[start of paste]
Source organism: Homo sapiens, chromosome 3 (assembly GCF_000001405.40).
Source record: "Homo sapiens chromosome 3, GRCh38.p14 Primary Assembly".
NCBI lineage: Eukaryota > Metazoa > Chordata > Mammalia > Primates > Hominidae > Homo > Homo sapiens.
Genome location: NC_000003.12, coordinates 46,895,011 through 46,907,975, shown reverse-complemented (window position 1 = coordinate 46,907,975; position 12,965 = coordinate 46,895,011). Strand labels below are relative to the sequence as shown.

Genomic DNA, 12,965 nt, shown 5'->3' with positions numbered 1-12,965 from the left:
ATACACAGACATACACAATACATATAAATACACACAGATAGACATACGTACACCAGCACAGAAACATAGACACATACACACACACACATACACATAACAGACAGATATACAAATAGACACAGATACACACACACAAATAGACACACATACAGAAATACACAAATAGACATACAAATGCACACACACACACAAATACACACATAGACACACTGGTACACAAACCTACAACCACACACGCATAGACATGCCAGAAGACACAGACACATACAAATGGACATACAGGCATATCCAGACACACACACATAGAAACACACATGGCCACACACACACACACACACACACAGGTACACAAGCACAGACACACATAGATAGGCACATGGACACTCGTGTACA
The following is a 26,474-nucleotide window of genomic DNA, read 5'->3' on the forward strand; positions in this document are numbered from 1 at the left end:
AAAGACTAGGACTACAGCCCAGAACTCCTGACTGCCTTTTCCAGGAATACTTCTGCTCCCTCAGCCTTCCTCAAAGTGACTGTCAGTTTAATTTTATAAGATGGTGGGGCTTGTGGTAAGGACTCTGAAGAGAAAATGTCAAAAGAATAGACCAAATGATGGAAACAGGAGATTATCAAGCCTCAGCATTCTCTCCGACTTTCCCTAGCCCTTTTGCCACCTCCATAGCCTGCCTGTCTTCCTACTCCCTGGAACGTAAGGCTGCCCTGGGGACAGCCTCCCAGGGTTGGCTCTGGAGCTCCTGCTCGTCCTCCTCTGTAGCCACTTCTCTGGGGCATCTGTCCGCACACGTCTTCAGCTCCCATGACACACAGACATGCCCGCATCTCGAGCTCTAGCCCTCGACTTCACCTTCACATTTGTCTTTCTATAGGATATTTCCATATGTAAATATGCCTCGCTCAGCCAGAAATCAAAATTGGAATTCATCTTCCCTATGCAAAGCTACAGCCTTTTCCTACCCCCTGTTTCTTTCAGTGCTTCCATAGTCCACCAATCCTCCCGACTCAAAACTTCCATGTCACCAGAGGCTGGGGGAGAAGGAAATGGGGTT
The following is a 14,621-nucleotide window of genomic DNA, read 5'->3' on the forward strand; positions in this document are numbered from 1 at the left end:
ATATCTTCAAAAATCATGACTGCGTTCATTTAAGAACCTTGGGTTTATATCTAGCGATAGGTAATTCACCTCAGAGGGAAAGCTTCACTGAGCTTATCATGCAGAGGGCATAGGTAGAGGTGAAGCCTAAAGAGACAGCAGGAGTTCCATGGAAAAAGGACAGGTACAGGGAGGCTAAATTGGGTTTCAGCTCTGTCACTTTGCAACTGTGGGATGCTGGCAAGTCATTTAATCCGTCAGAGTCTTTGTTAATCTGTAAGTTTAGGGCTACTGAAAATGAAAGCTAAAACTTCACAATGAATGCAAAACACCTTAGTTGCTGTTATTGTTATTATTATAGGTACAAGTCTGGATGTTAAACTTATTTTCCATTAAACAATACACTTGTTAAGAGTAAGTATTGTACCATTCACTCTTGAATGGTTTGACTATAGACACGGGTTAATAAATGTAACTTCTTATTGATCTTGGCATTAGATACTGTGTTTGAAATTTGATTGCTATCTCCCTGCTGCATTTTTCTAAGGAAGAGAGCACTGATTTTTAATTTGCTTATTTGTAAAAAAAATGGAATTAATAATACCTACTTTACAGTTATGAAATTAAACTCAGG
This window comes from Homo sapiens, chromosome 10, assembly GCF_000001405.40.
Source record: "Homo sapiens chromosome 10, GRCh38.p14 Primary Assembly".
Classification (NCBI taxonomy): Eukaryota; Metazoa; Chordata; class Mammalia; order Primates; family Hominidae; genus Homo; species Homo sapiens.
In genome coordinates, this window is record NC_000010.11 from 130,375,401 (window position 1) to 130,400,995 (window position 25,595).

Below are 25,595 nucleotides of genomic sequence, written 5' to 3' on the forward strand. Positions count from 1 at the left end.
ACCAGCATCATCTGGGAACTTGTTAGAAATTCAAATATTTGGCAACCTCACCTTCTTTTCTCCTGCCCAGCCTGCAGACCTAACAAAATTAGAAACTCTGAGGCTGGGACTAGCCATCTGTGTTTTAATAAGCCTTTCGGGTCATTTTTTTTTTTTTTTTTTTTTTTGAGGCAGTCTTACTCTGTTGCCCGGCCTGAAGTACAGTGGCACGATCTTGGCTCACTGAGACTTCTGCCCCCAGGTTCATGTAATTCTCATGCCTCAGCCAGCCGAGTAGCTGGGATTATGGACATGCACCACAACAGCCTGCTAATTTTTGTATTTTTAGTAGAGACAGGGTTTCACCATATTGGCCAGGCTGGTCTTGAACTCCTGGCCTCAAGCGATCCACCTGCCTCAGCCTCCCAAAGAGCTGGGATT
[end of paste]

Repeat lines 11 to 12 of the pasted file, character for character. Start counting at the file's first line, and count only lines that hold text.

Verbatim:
This window comes from Homo sapiens, chromosome 10, assembly GCF_000001405.40.
Source record: "Homo sapiens chromosome 10, GRCh38.p14 Primary Assembly".